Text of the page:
INDIAN WARS OF THE U.S. ARMY, 1776-1865 by Fairfax Downey


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This latest book by a prolific writer of histories (The Guns at Gettysburg, Indian Fighting Army, etc.) and of historical novels for juveniles, gives the impression, to one reader at least, of being assembled from left-overs. The title, an elastic one, is at times misleading. The opening chapter deals with the scalping of Jane McCrae by Indians under Burgoyne, which aroused the colonists but which did not lead to a true Indian War. Other incidents are little more than isolated massacres, while the author's inclusion of the Lewis and Clark expedition among his Indian Wars as being basically a military reconnaissance is one to arouse historical questions. There is, however, much excellent material in the book, such as the chapter on Tecumseh; other chapters, among them that on the Battle of Sand reek, bear evidence of hasty writing and poor research. The best parts of the book are the detailed accounts of early army life and the fine military drawings by H. Charles McBarron. The book will appeal to TV historians rather than to professionals in the field, to high school seniors rather than to seasoned adults.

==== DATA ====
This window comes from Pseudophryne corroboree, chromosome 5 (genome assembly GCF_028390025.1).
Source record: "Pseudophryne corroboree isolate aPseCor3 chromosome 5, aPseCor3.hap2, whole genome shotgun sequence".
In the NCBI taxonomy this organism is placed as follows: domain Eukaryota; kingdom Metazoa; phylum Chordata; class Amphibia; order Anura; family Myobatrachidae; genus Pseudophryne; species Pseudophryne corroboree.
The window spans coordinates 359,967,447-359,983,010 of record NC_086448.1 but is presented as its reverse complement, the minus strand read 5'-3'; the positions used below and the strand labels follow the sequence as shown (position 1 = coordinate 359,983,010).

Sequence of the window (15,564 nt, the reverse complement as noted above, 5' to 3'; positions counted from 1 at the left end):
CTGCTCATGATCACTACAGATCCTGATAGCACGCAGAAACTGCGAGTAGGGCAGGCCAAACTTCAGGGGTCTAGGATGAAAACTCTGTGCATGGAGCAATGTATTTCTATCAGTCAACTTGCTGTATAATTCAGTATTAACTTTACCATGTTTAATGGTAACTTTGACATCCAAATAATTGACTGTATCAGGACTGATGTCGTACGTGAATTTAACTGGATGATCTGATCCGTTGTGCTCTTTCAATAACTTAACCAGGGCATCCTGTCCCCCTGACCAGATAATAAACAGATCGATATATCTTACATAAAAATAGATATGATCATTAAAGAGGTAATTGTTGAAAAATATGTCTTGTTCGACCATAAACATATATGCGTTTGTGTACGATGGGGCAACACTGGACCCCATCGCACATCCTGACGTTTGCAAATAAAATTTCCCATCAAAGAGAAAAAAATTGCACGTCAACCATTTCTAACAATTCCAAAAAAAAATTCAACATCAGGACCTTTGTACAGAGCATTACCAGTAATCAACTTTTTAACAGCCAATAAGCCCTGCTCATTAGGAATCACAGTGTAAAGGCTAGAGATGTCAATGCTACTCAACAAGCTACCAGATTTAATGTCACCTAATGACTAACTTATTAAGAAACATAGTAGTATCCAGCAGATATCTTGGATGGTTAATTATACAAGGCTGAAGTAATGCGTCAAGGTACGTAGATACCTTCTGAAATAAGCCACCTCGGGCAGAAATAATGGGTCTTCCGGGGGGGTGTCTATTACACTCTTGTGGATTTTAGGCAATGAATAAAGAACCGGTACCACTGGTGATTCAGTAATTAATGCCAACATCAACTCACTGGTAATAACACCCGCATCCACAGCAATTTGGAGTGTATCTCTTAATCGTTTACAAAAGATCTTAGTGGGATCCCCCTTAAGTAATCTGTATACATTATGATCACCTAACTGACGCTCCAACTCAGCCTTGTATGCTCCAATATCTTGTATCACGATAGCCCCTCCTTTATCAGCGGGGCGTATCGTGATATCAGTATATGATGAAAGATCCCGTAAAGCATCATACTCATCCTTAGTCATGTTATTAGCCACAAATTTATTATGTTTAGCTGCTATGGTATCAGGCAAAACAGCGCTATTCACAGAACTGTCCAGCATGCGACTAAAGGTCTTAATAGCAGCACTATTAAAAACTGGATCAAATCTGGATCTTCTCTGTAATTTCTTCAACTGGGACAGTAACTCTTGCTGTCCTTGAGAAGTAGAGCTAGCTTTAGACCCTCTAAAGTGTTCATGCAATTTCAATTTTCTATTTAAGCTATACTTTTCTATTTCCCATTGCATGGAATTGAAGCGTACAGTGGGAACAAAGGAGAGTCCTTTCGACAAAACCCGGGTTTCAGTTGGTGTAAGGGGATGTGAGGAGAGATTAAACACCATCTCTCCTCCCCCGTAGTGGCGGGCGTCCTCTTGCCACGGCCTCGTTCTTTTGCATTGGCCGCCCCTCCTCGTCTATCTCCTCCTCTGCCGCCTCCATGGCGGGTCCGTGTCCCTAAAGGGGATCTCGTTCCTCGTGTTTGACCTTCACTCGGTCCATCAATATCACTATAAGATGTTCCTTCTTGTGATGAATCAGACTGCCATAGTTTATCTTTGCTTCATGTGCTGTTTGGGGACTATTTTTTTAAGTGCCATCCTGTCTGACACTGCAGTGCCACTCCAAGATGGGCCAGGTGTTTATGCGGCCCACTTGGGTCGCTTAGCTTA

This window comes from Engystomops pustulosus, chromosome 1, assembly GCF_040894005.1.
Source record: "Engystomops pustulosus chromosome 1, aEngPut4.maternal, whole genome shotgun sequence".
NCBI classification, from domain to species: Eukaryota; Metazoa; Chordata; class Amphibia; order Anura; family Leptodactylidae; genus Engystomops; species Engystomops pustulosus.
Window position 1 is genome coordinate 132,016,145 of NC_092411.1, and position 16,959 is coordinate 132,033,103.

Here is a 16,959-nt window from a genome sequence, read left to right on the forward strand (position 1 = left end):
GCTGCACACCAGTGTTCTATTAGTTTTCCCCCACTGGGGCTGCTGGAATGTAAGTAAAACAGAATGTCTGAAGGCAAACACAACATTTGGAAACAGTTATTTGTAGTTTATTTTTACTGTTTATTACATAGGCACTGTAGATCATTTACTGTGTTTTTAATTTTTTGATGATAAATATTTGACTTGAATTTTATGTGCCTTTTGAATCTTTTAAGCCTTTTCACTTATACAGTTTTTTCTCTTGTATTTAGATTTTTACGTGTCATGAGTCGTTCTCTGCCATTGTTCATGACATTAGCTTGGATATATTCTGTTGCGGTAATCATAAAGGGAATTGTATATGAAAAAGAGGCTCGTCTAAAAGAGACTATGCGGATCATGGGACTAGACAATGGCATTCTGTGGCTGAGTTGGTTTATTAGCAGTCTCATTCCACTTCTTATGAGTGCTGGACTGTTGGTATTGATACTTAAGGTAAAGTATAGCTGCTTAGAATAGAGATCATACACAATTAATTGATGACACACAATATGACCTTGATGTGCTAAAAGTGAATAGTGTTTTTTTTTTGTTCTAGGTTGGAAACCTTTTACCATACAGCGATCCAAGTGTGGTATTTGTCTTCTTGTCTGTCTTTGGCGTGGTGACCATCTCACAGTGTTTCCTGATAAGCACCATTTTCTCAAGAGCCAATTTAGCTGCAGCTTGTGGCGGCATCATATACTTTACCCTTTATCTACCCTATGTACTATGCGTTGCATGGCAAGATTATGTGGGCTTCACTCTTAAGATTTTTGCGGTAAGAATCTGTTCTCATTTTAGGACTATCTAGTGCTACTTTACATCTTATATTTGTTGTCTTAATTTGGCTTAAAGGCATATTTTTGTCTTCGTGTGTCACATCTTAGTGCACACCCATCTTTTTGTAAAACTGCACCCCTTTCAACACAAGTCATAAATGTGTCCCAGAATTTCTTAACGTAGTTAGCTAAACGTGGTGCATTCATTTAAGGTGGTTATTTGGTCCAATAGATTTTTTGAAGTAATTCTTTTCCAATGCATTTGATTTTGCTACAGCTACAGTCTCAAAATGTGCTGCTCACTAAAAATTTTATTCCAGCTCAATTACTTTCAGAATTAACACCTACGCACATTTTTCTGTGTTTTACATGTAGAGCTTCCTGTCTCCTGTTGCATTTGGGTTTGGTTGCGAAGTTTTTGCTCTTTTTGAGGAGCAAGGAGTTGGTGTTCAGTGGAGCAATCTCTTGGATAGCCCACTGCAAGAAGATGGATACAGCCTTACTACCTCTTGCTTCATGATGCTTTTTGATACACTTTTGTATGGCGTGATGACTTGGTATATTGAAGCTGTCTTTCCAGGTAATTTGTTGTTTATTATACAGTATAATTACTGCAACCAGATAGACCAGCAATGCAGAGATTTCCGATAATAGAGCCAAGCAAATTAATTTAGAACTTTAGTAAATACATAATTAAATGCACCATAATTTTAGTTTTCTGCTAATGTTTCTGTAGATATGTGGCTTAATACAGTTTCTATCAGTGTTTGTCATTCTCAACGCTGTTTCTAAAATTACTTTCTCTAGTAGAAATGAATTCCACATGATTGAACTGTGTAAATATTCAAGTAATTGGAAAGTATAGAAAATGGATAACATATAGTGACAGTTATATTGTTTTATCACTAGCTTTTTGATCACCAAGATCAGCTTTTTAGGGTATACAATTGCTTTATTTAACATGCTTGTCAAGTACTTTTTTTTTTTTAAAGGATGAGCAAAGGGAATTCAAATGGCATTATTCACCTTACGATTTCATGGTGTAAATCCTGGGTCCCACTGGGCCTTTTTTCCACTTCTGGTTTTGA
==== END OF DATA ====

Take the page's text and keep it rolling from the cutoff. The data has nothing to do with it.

Pub Date: June 14th, 1963
Publisher: Doubleday